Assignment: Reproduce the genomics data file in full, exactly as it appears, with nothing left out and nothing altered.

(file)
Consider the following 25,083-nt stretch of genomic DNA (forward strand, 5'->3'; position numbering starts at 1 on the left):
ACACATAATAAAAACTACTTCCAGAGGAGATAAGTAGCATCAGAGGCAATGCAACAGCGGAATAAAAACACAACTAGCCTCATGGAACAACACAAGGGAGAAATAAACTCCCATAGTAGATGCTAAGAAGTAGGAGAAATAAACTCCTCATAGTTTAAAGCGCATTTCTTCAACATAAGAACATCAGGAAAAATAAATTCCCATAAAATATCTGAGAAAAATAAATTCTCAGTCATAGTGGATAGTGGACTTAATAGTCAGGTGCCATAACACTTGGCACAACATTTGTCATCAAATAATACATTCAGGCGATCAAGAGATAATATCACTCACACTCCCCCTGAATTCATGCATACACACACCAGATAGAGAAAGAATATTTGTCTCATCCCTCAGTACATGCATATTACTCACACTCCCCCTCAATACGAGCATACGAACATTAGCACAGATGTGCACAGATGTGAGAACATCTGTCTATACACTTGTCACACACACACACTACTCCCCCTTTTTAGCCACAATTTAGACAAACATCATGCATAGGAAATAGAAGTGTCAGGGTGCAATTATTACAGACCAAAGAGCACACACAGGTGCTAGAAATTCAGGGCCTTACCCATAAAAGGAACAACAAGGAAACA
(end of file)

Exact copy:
Consider the following 25,083-nt stretch of genomic DNA (forward strand, 5'->3'; position numbering starts at 1 on the left):
ACACATAATAAAAACTACTTCCAGAGGAGATAAGTAGCATCAGAGGCAATGCAACAGCGGAATAAAAACACAACTAGCCTCATGGAACAACACAAGGGAGAAATAAACTCCCATAGTAGATGCTAAGAAGTAGGAGAAATAAACTCCTCATAGTTTAAAGCGCATTTCTTCAACATAAGAACATCAGGAAAAATAAATTCCCATAAAATATCTGAGAAAAATAAATTCTCAGTCATAGTGGATAGTGGACTTAATAGTCAGGTGCCATAACACTTGGCACAACATTTGTCATCAAATAATACATTCAGGCGATCAAGAGATAATATCACTCACACTCCCCCTGAATTCATGCATACACACACCAGATAGAGAAAGAATATTTGTCTCATCCCTCAGTACATGCATATTACTCACACTCCCCCTCAATACGAGCATACGAACATTAGCACAGATGTGCACAGATGTGAGAACATCTGTCTATACACTTGTCACACACACACACTACTCCCCCTTTTTAGCCACAATTTAGACAAACATCATGCATAGGAAATAGAAGTGTCAGGGTGCAATTATTACAGACCAAAGAGCACACACAGGTGCTAGAAATTCAGGGCCTTACCCATAAAAGGAACAACAAGGAAACA